If you go into the archives you will find two threads about my daughters situation... they are titled;
1) Hypoglycemic or diabetic symptoms in my 4 yr old daughter?
2) Hypoglycemia and type 1 diabetic antibodies??... 5 yr old daughter... Please!!
You can read about my daughters tests and her results in those threads, it might not help you other then letting you read someone elses story but I actually found that to be helpful to me personally. Its been a pretty hectic road for Allie but shes a little trooper and she loves her doctors, which really helps the situation. My daughters care is through the Endo department at the Childrens Hospital of Philadelphia so I am pretty confident in their assessment but still, none of this has been easy to swallow.
Your story gives hope when hope is hard to find. Your a very strong person, always remember that! Hugs to you and yours!
I have read the posts that you have had, and your story sounds so famillar. I am glad that we met, and it is nice to know that it is not all in my head. It is nice to know that I am not alone.
Well, we did get some of the blood tests back. Dominique is negative for all three antibodies (GAD, insulin, and islet cell). I missed the phone call from the endocrinologist yesterday, which I had been waiting for all day long. I am finding that if I control her diet by limiting the amount of carbs she eats. Her blood sugars are rather good staying in the mid 100's after eating.
Something happened yesterday, and I was really confused. I have been counting her carbs and she is bringing her lunch to school. Well, she did not want to eat breakfast, but I forced her to eat 1 toast bread with butter, a piece of sausage, and 1/2 cup of milk. She really ate probably 1/2 of her food. Her blood sugar that morning, fasting, was 135. I was really not worried about her not eating much, because her fasting sugar was a little high. The teacher called and told me that she did not want to eat her lunch, and I packed her usually 50 to 60 carbs in lunch bag for lunch and snacks. She did not eat anything accept she had a bananna and drank her sugar-free cool-aid jammer. We have dancing, so our doctor said to check her before she goes. She was very cranky, irritable, and crying. She told me that her tummy hurts. Much to my suprise, when I checked her she was 77. I was confused, I think she was having a low because she really had not eaten that day. I forced her to drink a regular CapriSun (26 carbs) and gave her peanut butter cheese crackers. We went to dancing and she was still complaining of tummy ache. After dancing, she was starving and we went eat tacos. She ate 1 taco and drank a diet pepsi. She was out of control being very hyper, silly, active, and just out of control. When we got home we rechecked her and she was 178, which was about 4 hours after the low after school. I cant imagine how high she was after dancing. This is crazy! I really think that she definately has a insulin problem. I think that her body doesn't know how much insulin to produce. That is the only think I can think of to explain this.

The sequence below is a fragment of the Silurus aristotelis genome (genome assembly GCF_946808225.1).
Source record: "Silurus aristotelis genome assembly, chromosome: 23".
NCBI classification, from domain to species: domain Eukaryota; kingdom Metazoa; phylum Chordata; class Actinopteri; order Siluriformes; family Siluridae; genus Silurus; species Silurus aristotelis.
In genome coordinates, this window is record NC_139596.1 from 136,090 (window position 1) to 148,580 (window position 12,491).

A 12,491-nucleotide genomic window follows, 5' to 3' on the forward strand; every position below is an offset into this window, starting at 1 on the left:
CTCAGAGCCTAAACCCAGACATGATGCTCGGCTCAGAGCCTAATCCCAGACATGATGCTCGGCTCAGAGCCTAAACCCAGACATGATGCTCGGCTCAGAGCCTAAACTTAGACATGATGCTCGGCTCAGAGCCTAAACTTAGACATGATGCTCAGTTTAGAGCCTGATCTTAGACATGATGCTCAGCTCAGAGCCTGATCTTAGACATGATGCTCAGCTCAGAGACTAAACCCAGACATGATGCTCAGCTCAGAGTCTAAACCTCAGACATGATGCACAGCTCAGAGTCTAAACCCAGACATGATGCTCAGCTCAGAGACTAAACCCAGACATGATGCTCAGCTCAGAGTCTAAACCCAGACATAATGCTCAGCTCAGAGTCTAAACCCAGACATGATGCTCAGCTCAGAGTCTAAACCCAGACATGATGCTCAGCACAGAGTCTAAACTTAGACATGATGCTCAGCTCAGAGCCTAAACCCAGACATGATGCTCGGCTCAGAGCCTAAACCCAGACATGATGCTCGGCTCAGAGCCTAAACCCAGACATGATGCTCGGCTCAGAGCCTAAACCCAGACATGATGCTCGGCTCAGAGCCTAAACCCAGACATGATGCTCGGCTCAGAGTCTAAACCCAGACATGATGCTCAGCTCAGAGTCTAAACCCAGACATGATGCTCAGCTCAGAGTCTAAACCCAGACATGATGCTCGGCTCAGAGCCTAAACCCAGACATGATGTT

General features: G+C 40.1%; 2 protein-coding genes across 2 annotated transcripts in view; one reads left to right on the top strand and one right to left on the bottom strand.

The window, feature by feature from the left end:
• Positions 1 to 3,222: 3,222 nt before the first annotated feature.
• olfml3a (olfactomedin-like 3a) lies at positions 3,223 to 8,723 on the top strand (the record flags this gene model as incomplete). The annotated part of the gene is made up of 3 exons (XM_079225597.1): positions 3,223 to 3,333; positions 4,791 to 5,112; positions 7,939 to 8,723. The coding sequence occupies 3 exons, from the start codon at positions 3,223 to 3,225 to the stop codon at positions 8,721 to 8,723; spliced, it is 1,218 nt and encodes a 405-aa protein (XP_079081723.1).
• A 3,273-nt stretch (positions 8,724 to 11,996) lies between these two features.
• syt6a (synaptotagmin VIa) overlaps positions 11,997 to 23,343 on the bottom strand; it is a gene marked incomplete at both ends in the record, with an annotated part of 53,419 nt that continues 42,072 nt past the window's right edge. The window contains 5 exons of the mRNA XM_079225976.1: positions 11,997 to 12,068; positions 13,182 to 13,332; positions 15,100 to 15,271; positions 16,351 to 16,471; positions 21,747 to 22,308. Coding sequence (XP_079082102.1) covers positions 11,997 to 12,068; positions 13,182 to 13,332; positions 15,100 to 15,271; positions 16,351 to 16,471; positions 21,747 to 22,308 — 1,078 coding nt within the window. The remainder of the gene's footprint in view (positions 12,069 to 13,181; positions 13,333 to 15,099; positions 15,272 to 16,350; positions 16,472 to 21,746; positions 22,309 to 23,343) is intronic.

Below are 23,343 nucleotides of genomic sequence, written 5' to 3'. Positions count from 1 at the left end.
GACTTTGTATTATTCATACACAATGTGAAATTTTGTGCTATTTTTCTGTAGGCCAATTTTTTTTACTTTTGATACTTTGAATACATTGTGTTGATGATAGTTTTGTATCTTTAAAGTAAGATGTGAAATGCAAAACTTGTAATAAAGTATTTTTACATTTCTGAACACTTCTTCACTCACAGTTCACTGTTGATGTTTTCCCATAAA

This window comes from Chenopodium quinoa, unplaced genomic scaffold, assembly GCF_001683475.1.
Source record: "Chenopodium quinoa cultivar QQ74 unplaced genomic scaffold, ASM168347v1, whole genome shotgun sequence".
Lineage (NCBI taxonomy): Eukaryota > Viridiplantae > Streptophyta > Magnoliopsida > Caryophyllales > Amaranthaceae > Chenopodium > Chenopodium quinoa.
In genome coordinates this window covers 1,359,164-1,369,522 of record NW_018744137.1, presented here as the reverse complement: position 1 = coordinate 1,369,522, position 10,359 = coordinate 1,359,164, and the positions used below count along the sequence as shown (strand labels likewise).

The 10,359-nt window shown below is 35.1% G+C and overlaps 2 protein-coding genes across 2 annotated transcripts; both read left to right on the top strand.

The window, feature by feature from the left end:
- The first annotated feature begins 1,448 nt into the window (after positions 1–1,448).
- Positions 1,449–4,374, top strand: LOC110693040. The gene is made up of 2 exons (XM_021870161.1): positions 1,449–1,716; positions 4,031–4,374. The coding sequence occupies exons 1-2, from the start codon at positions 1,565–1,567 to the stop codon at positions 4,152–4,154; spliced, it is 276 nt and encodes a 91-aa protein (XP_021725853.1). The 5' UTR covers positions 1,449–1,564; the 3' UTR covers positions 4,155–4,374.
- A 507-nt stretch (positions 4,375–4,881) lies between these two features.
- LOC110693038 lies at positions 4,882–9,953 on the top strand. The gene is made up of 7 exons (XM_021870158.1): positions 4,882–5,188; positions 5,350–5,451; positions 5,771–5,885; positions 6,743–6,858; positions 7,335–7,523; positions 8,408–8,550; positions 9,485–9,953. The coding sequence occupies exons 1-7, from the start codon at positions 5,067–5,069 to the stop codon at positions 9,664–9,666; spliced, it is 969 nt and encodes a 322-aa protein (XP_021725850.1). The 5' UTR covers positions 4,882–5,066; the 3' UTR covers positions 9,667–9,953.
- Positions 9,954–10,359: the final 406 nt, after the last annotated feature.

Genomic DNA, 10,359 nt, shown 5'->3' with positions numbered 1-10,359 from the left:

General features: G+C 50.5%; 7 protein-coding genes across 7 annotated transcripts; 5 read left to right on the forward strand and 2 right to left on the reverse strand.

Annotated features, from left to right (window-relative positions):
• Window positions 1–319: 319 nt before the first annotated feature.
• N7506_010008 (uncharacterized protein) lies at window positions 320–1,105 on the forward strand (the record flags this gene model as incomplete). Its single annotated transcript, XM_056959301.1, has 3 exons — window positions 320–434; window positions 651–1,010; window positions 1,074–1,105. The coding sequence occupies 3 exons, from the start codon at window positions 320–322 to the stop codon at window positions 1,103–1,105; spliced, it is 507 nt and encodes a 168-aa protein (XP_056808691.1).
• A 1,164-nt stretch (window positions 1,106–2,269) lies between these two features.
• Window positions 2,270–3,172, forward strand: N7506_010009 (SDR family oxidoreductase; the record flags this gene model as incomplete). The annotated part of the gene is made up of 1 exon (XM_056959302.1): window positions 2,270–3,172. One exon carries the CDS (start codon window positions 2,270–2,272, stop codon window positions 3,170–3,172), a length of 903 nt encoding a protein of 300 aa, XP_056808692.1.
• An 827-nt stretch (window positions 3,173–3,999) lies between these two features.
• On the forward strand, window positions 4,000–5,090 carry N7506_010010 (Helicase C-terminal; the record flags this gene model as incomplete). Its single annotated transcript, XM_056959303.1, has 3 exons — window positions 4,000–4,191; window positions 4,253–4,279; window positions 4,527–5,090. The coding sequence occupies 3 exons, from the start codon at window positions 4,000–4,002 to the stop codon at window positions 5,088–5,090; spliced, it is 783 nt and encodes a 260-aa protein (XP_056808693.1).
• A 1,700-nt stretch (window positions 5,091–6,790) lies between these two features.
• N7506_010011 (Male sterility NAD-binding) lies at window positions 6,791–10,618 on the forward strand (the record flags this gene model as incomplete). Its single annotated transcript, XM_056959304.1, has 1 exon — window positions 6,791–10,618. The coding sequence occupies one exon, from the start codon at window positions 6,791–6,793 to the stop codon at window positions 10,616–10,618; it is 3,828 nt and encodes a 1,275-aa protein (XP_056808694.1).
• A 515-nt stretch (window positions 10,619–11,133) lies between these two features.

Tell me what you think.
Thanks again for your input!
Hi again! Sorry its taken me eons to write back! I had a terrible toothache over the past few weeks and had to visit the tooth repair monster! Ack, I can not tell you how completely frightening the dentist is to me! Common sense says 'go fix your tooth before it gets too bad to simply fill' ..... RIGHT, common sense flies through the door when it comes to dentists in my mind! lol Four natural childbirths and I am deathly scared of a dentist... go figure! ~shrug~ ;-)
As for your daughters sugar swings, I cant explain it half the time in my own daughter (so don't feel like your the only one) but I've heard it could be similar to a car backfiring. I think someone here used the term "sputtering" and I found that term to fit my daughters situation very precisely! It's like her pancreas is sputtering and I'm seeing it in her readings! I've asked our endo about this and he did tell me that its possible that the sugar swings we see are due to sudden surges of insulin (after a meal) or even due to short periods of pancreas inactivity. In our personal situation (being that my daughter is positive for all the antibodies) our endo told us that these swings in blood sugars possibly signify beta cell damage. If my daughter is indeed developing type 1, more and more beta cell damage will occur as time passes (more sugar swings and other related symptoms) until finally her pancreas stops developing insulin enough to where she's given a clinical diagnosis.
I just got my daughters Dec 12th endo report the other day and again he states that she is an "unusual and unique case". He also said that she lost 1.5 lbs over the past 2 months, I'm not sure if this signifies anything important as far as "weight loss" being a symptom of diabetes or not but this is the first time she has lost weight at a check. He also said that her readings in the mid 200's are concerning but that she can not be treated with medication or insulin at this time and that she will remain under his close supervision.
Being that your daughter has been given the diagnosis, I wonder if she is experiencing the 'honeymoon' stage? I don't know how the honeymoon stage works as far as other types of diabetes go (MODY etc), but I've read tons of research and articles on the honeymoon stage for type 1-ers. It can be a really really touchy, unpredictable time in your daughters condition if that's what she is dealing with?
I don't know if you read here, but I've found this site to be extremely helpful as well!!